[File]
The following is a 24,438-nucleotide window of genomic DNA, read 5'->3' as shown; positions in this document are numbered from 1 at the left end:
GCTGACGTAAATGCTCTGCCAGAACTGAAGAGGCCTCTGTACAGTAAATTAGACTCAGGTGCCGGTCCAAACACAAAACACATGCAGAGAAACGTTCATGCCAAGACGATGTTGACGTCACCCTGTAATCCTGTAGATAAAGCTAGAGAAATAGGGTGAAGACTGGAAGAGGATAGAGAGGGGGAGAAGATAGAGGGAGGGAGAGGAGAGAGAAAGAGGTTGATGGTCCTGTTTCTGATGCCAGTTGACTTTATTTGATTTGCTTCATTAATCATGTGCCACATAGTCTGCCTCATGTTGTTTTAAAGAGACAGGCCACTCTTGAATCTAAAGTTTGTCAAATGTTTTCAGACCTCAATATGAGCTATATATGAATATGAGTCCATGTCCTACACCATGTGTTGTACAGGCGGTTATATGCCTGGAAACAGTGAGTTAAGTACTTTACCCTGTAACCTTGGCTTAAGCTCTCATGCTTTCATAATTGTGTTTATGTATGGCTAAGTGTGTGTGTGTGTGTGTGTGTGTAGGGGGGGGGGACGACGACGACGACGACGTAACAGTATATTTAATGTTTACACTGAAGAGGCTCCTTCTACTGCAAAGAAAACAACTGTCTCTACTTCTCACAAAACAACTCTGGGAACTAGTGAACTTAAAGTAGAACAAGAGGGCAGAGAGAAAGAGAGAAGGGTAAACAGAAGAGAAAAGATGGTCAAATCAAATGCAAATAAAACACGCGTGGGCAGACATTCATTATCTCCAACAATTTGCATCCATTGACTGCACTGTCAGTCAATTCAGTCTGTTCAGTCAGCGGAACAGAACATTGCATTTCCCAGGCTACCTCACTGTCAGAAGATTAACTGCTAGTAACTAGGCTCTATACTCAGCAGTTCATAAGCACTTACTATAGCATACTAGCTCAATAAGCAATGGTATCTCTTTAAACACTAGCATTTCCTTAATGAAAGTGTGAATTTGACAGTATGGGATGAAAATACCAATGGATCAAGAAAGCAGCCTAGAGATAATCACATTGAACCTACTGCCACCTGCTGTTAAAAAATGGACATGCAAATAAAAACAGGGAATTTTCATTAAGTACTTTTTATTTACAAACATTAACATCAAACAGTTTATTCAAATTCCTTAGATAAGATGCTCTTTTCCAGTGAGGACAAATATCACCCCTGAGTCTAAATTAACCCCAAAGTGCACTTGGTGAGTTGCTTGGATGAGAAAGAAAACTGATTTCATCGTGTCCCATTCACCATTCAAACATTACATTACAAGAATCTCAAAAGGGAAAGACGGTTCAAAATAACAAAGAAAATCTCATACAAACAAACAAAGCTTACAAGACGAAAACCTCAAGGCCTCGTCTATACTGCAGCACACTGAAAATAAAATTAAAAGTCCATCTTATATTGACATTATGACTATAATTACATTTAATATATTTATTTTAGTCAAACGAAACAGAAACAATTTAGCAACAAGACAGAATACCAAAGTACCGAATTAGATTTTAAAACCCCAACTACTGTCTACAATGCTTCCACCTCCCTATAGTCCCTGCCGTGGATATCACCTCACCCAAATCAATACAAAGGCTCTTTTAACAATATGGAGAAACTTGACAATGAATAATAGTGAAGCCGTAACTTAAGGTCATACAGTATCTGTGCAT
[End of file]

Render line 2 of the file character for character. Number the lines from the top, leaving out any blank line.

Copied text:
GCTGACGTAAATGCTCTGCCAGAACTGAAGAGGCCTCTGTACAGTAAATTAGACTCAGGTGCCGGTCCAAACACAAAACACATGCAGAGAAACGTTCATGCCAAGACGATGTTGACGTCACCCTGTAATCCTGTAGATAAAGCTAGAGAAATAGGGTGAAGACTGGAAGAGGATAGAGAGGGGGAGAAGATAGAGGGAGGGAGAGGAGAGAGAAAGAGGTTGATGGTCCTGTTTCTGATGCCAGTTGACTTTATTTGATTTGCTTCATTAATCATGTGCCACATAGTCTGCCTCATGTTGTTTTAAAGAGACAGGCCACTCTTGAATCTAAAGTTTGTCAAATGTTTTCAGACCTCAATATGAGCTATATATGAATATGAGTCCATGTCCTACACCATGTGTTGTACAGGCGGTTATATGCCTGGAAACAGTGAGTTAAGTACTTTACCCTGTAACCTTGGCTTAAGCTCTCATGCTTTCATAATTGTGTTTATGTATGGCTAAGTGTGTGTGTGTGTGTGTGTGTGTAGGGGGGGGGGACGACGACGACGACGACGTAACAGTATATTTAATGTTTACACTGAAGAGGCTCCTTCTACTGCAAAGAAAACAACTGTCTCTACTTCTCACAAAACAACTCTGGGAACTAGTGAACTTAAAGTAGAACAAGAGGGCAGAGAGAAAGAGAGAAGGGTAAACAGAAGAGAAAAGATGGTCAAATCAAATGCAAATAAAACACGCGTGGGCAGACATTCATTATCTCCAACAATTTGCATCCATTGACTGCACTGTCAGTCAATTCAGTCTGTTCAGTCAGCGGAACAGAACATTGCATTTCCCAGGCTACCTCACTGTCAGAAGATTAACTGCTAGTAACTAGGCTCTATACTCAGCAGTTCATAAGCACTTACTATAGCATACTAGCTCAATAAGCAATGGTATCTCTTTAAACACTAGCATTTCCTTAATGAAAGTGTGAATTTGACAGTATGGGATGAAAATACCAATGGATCAAGAAAGCAGCCTAGAGATAATCACATTGAACCTACTGCCACCTGCTGTTAAAAAATGGACATGCAAATAAAAACAGGGAATTTTCATTAAGTACTTTTTATTTACAAACATTAACATCAAACAGTTTATTCAAATTCCTTAGATAAGATGCTCTTTTCCAGTGAGGACAAATATCACCCCTGAGTCTAAATTAACCCCAAAGTGCACTTGGTGAGTTGCTTGGATGAGAAAGAAAACTGATTTCATCGTGTCCCATTCACCATTCAAACATTACATTACAAGAATCTCAAAAGGGAAAGACGGTTCAAAATAACAAAGAAAATCTCATACAAACAAACAAAGCTTACAAGACGAAAACCTCAAGGCCTCGTCTATACTGCAGCACACTGAAAATAAAATTAAAAGTCCATCTTATATTGACATTATGACTATAATTACATTTAATATATTTATTTTAGTCAAACGAAACAGAAACAATTTAGCAACAAGACAGAATACCAAAGTACCGAATTAGATTTTAAAACCCCAACTACTGTCTACAATGCTTCCACCTCCCTATAGTCCCTGCCGTGGATATCACCTCACCCAAATCAATACAAAGGCTCTTTTAACAATATGGAGAAACTTGACAATGAATAATAGTGAAGCCGTAACTTAAGGTCATACAGTATCTGTGCAT